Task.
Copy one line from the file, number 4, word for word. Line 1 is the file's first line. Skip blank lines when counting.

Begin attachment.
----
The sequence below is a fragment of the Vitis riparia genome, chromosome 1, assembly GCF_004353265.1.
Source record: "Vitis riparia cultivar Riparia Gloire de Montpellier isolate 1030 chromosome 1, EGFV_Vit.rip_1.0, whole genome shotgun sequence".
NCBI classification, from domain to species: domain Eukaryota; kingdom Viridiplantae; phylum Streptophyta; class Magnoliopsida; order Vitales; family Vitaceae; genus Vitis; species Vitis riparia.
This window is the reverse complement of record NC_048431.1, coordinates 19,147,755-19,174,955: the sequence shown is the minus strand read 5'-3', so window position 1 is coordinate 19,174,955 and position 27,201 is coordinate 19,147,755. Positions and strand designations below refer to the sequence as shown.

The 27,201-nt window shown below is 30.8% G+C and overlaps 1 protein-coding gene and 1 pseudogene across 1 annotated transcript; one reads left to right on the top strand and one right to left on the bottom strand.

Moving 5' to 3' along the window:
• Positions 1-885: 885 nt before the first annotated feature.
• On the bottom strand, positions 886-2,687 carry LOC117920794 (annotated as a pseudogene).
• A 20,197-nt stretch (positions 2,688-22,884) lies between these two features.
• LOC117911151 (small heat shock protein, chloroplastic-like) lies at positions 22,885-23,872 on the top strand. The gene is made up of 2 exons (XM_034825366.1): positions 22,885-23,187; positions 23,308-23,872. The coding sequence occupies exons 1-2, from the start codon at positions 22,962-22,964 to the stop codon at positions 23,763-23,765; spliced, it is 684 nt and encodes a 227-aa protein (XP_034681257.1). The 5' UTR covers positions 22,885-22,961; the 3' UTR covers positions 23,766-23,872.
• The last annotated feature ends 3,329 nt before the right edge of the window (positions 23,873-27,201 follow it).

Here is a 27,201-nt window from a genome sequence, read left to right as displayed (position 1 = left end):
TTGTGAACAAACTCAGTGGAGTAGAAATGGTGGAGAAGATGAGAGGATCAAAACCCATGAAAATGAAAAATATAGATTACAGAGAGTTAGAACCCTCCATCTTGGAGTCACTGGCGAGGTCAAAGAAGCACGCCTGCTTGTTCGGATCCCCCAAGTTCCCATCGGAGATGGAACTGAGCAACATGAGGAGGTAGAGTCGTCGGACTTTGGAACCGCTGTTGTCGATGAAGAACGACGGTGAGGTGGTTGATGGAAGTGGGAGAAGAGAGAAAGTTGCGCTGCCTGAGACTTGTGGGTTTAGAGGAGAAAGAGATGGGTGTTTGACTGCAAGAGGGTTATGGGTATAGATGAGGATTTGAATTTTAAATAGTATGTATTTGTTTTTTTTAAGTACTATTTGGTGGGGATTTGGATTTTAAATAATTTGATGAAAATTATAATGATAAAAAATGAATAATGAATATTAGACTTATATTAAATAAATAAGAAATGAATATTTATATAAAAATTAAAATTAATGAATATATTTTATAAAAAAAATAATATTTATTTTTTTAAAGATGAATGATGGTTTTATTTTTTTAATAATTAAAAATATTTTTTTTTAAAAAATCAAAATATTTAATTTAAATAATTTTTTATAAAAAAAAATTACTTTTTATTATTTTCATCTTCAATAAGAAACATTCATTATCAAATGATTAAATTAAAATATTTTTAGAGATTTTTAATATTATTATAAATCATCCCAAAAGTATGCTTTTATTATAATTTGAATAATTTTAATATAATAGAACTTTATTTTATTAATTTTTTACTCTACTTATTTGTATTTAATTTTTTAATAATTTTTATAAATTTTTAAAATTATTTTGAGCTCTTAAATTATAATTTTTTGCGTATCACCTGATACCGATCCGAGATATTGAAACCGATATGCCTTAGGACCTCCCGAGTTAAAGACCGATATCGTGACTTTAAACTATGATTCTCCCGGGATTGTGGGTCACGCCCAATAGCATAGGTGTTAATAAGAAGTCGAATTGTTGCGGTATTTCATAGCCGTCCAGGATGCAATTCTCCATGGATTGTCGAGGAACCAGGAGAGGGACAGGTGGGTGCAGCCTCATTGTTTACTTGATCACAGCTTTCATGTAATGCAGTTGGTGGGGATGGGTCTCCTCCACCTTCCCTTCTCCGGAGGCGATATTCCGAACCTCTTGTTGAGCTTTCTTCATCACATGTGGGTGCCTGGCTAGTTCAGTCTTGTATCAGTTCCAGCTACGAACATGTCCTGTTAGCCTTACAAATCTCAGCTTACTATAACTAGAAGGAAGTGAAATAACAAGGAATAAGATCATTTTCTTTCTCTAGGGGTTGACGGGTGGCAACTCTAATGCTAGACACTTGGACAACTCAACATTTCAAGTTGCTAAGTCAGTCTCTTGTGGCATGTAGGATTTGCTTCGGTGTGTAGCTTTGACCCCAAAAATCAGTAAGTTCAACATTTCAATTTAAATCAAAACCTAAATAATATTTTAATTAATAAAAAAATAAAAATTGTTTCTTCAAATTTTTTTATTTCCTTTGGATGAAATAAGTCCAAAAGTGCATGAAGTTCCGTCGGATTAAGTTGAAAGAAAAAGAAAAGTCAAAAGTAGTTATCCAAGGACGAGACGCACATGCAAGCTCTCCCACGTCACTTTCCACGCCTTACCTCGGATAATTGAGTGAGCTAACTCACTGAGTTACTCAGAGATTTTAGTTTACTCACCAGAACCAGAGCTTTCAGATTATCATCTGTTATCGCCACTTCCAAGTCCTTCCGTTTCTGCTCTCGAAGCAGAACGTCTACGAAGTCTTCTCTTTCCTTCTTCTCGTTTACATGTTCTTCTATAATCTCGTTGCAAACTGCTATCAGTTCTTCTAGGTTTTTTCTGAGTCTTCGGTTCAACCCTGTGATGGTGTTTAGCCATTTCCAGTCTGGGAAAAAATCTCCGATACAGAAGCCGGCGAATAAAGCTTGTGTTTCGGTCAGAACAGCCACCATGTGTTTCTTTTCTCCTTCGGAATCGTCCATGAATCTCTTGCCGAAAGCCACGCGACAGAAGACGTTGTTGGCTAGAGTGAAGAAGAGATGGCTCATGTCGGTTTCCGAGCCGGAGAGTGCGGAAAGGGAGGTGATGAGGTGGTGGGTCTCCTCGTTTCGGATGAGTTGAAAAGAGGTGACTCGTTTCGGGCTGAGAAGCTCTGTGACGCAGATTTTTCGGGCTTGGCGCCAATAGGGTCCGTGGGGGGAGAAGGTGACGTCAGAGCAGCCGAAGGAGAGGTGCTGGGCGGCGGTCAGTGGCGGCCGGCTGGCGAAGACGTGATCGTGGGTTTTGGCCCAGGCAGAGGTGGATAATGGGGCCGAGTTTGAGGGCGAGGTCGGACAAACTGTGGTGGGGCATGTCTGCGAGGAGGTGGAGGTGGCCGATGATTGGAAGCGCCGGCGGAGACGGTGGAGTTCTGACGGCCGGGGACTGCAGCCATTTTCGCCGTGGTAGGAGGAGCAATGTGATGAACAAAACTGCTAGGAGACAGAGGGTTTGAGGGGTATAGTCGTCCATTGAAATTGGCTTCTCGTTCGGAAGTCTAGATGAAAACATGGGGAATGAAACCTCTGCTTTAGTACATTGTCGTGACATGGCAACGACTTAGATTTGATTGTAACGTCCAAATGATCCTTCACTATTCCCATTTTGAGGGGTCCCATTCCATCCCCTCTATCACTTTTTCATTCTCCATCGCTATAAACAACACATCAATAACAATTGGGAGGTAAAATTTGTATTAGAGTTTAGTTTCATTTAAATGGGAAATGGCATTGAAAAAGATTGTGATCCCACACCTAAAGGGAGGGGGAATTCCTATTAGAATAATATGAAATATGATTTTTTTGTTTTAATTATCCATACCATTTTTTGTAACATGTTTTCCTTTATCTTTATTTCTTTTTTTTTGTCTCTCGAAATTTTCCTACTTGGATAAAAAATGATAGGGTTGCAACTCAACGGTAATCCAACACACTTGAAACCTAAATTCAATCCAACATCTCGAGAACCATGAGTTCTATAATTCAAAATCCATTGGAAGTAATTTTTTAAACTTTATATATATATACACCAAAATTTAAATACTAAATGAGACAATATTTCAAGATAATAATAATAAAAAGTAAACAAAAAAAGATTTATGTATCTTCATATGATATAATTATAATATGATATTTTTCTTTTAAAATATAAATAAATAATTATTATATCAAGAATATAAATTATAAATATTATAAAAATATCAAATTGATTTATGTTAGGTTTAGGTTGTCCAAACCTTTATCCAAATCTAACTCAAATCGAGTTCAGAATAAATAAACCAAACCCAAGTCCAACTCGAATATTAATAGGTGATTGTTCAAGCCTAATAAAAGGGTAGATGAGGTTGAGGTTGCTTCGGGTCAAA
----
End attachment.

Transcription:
This window is the reverse complement of record NC_048431.1, coordinates 19,147,755-19,174,955: the sequence shown is the minus strand read 5'-3', so window position 1 is coordinate 19,174,955 and position 27,201 is coordinate 19,147,755. Positions and strand designations below refer to the sequence as shown.